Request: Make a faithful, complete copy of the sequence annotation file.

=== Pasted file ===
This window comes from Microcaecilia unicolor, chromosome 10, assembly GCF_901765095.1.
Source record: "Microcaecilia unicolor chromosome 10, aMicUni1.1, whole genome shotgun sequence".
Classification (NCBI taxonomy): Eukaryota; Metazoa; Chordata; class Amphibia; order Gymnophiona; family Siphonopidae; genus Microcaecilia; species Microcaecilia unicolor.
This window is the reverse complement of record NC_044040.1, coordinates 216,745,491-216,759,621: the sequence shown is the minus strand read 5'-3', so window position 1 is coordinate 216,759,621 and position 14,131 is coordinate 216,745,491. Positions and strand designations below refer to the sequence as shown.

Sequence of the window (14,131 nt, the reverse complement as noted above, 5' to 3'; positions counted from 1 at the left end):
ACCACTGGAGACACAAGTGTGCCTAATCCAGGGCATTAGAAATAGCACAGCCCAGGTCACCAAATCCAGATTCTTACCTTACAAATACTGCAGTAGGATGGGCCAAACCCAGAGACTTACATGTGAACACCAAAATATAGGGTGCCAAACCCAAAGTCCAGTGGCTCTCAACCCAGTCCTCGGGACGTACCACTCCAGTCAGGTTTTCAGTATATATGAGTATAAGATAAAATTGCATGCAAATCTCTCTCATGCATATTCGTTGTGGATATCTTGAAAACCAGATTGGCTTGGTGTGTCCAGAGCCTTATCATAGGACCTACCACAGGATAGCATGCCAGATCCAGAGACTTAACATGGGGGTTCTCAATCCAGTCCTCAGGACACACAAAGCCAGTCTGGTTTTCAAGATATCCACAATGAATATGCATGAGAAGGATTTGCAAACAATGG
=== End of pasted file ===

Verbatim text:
This window comes from Microcaecilia unicolor, chromosome 10, assembly GCF_901765095.1.
Source record: "Microcaecilia unicolor chromosome 10, aMicUni1.1, whole genome shotgun sequence".
Classification (NCBI taxonomy): Eukaryota; Metazoa; Chordata; class Amphibia; order Gymnophiona; family Siphonopidae; genus Microcaecilia; species Microcaecilia unicolor.
This window is the reverse complement of record NC_044040.1, coordinates 216,745,491-216,759,621: the sequence shown is the minus strand read 5'-3', so window position 1 is coordinate 216,759,621 and position 14,131 is coordinate 216,745,491. Positions and strand designations below refer to the sequence as shown.

Sequence of the window (14,131 nt, the reverse complement as noted above, 5' to 3'; positions counted from 1 at the left end):
ACCACTGGAGACACAAGTGTGCCTAATCCAGGGCATTAGAAATAGCACAGCCCAGGTCACCAAATCCAGATTCTTACCTTACAAATACTGCAGTAGGATGGGCCAAACCCAGAGACTTACATGTGAACACCAAAATATAGGGTGCCAAACCCAAAGTCCAGTGGCTCTCAACCCAGTCCTCGGGACGTACCACTCCAGTCAGGTTTTCAGTATATATGAGTATAAGATAAAATTGCATGCAAATCTCTCTCATGCATATTCGTTGTGGATATCTTGAAAACCAGATTGGCTTGGTGTGTCCAGAGCCTTATCATAGGACCTACCACAGGATAGCATGCCAGATCCAGAGACTTAACATGGGGGTTCTCAATCCAGTCCTCAGGACACACAAAGCCAGTCTGGTTTTCAAGATATCCACAATGAATATGCATGAGAAGGATTTGCAAACAATGG